Sailing Time, in Roman Empire (Alexandria)

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Sailing Time, in Roman Empire (Alexandria)

Post by billd89 »

I'm gathering a few data points, to estimate Alexandrian sailing time in Greek & Roman periods. Of course, trade-winds/time-of-year is a huge factor - this is just to get a rough estimate. Many of the recent historical sailing estimates I see (i.e. in books, websites) are absurdly fast, without any possible stopping or delay: longer journeys were almost never so direct or immediate. You cannot just calculate knots per hour by distance! Sea voyages required stopping for food, trade (haggling), plus night-travel was strongly disfavored. So beware the unrealistically FAST sailings, which are, in fact, miscalculations.

Faster Sailing-Time: ...... 120 km/day.
Avg Sailing-Time: .......... 100 km/day.
Slower Sailing-Time: ....... 80 km/day.

169-217 km per day (Avg 195 km), from that Table (above.) This is probably 'wrong' - exceedingly fast in nearly all likelihoods. While particular shorter routes may have run fast, longer routes almost certainly did not. Rome (Ostia) to Alexandria was a longer route.

Galba's accession was known in Alexandria by 6 July, within 27 days of Nero's death on 9 June AD 68

Rome to Ostia took 6-9hrs, waiting on a vessel might be another 6-12 hrs, ergo 1 Day. Ostia to Alexandria in 26 Days sounds exactly right (100 km/day).

Another site stated:
16-21 days .... Alexandria to Ostia
9-10 days ...... Alexandria to Antioch

Too fast/short @ 20 days, here. Ostia-Alexandria was 2,615 km. so probably 22 days was a reasonable minimum (120 km/day) but faster than avarage.

Galba's death known in 27 days (C.I.G. 4957), whereas news of Pertinax's accession (on 1st January) took 65 (B.G.U. 646), while his death on 28th March had not reached the Fay'um 52 days later (B.G.U. 46). Nero's death known at Elephantine in 57 days (Griech. Ostr. 799).

News of Galba's death travelled 100 km/day; the fastest reasonable time would have been 120 km/day.

The very slowest boat from Ostia-Alexandria was 41 km/day - highly improbable, I think. Regular delay, somewhere (totaling +30 days), and 70-80 km/day was more plausible. It seems official news traveled from Ostia to Alexandria in ~45 days. With poor winds, news travelled 60 km/day by Sailing-Time.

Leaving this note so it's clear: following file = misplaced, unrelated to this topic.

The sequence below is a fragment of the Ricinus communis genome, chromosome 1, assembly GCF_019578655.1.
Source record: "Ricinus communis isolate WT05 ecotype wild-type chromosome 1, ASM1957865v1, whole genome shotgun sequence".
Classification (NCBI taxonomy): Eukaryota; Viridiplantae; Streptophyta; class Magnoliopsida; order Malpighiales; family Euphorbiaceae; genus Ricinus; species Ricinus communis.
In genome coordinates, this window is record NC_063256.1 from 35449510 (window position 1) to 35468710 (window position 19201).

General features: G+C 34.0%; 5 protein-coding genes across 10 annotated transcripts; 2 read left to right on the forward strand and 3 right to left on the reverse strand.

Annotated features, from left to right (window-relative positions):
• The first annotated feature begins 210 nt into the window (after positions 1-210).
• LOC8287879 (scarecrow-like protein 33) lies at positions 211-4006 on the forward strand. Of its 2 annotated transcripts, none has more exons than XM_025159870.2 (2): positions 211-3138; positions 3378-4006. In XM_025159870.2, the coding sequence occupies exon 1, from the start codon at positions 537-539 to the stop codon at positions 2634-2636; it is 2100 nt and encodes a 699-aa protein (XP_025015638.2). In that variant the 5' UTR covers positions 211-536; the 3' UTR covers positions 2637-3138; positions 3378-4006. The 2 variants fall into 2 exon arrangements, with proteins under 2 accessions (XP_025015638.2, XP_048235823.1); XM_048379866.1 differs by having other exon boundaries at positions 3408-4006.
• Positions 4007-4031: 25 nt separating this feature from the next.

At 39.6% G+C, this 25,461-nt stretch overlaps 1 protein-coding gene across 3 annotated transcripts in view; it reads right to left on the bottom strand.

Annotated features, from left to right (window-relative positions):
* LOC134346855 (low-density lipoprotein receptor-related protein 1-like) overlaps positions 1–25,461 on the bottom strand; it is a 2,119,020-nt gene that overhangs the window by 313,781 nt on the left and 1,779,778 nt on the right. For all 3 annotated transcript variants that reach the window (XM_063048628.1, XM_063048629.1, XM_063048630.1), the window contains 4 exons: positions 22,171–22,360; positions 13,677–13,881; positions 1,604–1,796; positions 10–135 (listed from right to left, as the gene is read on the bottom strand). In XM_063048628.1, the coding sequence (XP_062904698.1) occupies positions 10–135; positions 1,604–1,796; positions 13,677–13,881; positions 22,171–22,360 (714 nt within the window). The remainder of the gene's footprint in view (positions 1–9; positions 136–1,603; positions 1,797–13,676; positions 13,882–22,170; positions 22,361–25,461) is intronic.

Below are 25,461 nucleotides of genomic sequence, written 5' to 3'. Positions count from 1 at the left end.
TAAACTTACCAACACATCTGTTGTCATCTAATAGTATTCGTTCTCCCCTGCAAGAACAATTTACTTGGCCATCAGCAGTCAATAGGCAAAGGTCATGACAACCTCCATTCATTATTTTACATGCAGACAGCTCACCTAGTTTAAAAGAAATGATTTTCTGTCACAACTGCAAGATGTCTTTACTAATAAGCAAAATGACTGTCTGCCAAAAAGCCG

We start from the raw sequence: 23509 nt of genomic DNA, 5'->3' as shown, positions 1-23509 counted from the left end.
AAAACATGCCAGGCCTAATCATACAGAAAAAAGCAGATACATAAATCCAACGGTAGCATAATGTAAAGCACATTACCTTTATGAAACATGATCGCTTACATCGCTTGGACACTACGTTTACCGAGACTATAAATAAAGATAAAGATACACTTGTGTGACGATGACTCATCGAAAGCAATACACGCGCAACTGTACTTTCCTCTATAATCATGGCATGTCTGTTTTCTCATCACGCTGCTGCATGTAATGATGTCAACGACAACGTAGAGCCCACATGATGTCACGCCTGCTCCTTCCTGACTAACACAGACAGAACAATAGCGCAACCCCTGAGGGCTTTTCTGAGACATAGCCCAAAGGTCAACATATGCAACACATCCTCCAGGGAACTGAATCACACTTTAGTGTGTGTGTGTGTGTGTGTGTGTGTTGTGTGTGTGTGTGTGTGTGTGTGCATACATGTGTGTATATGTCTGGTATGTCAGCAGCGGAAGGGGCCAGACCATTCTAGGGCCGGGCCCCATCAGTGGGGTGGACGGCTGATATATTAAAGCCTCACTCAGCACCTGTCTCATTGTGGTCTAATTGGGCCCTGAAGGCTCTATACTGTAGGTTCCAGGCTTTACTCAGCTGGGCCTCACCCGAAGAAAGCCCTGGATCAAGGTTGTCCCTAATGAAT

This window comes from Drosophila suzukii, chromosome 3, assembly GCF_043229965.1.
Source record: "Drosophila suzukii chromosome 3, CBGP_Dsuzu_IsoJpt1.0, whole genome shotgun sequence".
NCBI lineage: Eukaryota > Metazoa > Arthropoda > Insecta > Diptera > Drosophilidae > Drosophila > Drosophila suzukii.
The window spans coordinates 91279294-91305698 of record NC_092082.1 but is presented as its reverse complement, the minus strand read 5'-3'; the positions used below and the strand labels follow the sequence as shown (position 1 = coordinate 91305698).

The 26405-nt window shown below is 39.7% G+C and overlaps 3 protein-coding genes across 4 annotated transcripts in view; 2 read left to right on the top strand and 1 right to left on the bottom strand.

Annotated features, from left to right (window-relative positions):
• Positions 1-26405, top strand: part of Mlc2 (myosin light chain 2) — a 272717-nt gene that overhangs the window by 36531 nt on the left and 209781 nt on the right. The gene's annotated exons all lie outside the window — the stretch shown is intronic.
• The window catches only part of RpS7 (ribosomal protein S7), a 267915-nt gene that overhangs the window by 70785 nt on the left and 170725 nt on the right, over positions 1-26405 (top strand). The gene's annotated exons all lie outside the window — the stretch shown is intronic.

If Alexandria to Fayum was 240 km, the upriver Nile sailing-speed was +2 days.

If Fayum to Elephantine was 800 km, the upriver Nile sailing speed was 118 km/day.

The Alexandria-Elephantine upriver Nile sail took +8 days at least; Diodorus Siculus says 10 days.

Alexandria-Bethlehem in 16 days, Sulpic. Dial. 1.8.1.

'600 km in 16 days' is 118 km/day sailing-speed.

However, in the Roman period a journey from Alexandria (which is located in the western extremes of the Nile delta, ca. 250 km west of Migdol/Pelusium when following the shoreline) to Palestine by boat could take between five and seven days, cf. Harold W. Hoehner, Herod Antipas (Grand Rapids: Zondervan 1980), 36 note 5.

Pelusium to Gaza was only about a two-day journey by boat.
If Pelusium-Alexandria was 295 km, the sail-time should be 2.5 days at least (assume '3 days' minimum).
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Re: Sailing Time, in Roman Empire (Alexandria)

Post by DCHindley »

Have you tried the ORBIS database?

It covers land, sea & river travel and estimates travel time by season and by direction, etc. I think the travel times are based on ancient accounts, and geophysical info from a modern meteorological study of wind patterns and travel conditions from 2002.

There are display problems. I think this database was created in 2012. I wish it gave minimum/average/maximum travel times (it may be there but I have not found it yet). However, it is free.

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Re: Sailing Time, Part 2 (Alexandria)

Post by billd89 »


Orbis software isn't working properly on my old laptop or new Android, but it says "The Fastest journey from Ostia/Portus to Alexandria in July takes 42 days, covering 6027 kilometers" which I don't understand.

There's quite a range here, in additional data points given from book sources.

Alexandria to Rome about 40 days outbound; return voyage 14 days. Sailing season: April–September. Casson, Ships and Seamanship (1971), 297–9.

The average passage, Ostia to Alexandria, was probably about 18-19 days. The corn ships {Alexandria to Ostia}, sailing in company, probably took about 25 days when following the direct west-bound route. By the inshore routes, the voyage might well run to double that time {i.e. ~50 days}.

Mr. Warmington gives the following time-table for Roman ships (1st century A.D.): Puteoli or Ostia to Alexandria (with average wind), 20 days. Alexandria to Coptos (up the Nile by boat), 12 days.

Calculating only the 'days' sailing and not the duration of the voyage?
Three weeks {~21 days} were required for the trip from Ostia to Alexandria. The nine-day voyage of Valerius Marianus, reported by Pliny, from Alexandria to Puteoli, together with the other voyages described by that author, are considered exceptionally rapid.

Warmington lists some of these such as Ostia to Alexandria = 1220 {nautical} miles

= 2259 km, abit shorter than I supposed. But the calculation for 'avg sail-time' is about the same, which (I think) confirms my own rough estimate above. (I am very doubtful an 'fast' trip would be 5x faster than an 'avg slow' trip.)

2259 km / 9 days = 251 km/day. .... Probably False.
2259 km / 14 days = 161 km/day. .... Improbable.
2259 km / 18 days = 126 km/day.
2259 km / 19 days = 119 km/day.
2259 km / 20 days = 113 km/day.
2259 km / 21 days = 108 km/day.
2259 km / 25 days = 90 km/day.
2259 km / 40 days = 56 km/day.
2259 km / 45 days = 50 km/day.
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